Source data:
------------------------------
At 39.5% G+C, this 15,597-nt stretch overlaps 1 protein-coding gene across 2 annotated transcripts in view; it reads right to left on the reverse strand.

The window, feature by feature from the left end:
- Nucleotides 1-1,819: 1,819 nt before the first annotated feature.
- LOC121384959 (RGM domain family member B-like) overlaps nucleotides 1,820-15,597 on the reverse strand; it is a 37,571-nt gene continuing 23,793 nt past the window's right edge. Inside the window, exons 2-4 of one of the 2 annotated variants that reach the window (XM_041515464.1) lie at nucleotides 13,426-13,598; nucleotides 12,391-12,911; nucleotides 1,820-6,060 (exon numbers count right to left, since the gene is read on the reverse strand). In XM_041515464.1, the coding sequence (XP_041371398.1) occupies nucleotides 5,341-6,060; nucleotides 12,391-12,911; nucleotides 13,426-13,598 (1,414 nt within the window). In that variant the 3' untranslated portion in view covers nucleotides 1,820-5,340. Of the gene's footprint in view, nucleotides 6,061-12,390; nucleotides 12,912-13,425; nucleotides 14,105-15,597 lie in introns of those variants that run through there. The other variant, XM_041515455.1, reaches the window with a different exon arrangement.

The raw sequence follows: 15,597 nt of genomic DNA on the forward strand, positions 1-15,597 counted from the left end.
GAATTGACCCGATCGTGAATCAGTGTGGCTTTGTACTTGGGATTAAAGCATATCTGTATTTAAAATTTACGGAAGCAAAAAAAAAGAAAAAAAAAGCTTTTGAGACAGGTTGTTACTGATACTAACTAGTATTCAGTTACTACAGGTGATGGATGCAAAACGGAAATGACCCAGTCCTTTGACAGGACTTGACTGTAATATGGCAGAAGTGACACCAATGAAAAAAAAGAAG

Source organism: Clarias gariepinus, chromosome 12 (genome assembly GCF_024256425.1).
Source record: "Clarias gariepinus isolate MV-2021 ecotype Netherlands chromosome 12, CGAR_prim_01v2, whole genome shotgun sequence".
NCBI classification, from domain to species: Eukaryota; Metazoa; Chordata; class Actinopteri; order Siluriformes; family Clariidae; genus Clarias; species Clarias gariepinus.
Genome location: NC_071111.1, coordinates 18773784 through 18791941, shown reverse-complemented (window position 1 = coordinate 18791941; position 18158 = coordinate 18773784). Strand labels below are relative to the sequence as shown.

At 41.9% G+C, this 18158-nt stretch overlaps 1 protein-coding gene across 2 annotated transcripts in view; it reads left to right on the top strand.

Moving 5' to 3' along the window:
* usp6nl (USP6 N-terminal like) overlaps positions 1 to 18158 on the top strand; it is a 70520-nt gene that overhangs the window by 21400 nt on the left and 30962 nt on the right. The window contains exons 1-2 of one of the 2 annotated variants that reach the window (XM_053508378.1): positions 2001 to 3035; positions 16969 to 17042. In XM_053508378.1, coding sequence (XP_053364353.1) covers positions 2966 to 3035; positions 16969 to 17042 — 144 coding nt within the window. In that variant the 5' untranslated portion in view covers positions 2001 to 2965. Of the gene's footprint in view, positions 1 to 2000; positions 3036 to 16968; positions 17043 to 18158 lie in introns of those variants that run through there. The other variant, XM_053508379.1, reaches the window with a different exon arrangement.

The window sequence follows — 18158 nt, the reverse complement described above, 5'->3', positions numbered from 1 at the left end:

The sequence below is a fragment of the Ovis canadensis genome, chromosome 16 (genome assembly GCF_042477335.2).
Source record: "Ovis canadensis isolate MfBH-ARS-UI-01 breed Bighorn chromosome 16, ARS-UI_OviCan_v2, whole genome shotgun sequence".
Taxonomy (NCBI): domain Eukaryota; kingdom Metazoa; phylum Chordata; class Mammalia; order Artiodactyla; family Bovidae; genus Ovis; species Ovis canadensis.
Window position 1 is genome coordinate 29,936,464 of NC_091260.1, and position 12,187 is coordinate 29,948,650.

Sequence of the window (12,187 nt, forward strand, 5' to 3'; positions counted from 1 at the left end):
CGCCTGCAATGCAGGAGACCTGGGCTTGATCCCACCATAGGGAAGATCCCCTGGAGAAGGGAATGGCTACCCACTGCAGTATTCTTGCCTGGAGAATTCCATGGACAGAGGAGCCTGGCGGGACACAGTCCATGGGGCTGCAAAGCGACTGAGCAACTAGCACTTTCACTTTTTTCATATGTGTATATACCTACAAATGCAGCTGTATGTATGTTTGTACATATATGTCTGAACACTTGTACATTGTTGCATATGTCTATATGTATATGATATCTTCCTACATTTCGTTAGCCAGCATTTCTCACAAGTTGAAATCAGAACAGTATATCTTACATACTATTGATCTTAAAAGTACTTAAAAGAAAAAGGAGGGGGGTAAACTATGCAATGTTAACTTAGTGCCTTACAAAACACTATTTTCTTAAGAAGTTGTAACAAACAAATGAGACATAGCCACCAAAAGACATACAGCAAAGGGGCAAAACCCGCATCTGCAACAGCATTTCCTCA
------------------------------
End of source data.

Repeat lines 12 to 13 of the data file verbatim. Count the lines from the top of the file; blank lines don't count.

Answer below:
Moving 5' to 3' along the window:
* usp6nl (USP6 N-terminal like) overlaps positions 1 to 18158 on the top strand; it is a 70520-nt gene that overhangs the window by 21400 nt on the left and 30962 nt on the right. The window contains exons 1-2 of one of the 2 annotated variants that reach the window (XM_053508378.1): positions 2001 to 3035; positions 16969 to 17042. In XM_053508378.1, coding sequence (XP_053364353.1) covers positions 2966 to 3035; positions 16969 to 17042 — 144 coding nt within the window. In that variant the 5' untranslated portion in view covers positions 2001 to 2965. Of the gene's footprint in view, positions 1 to 2000; positions 3036 to 16968; positions 17043 to 18158 lie in introns of those variants that run through there. The other variant, XM_053508379.1, reaches the window with a different exon arrangement.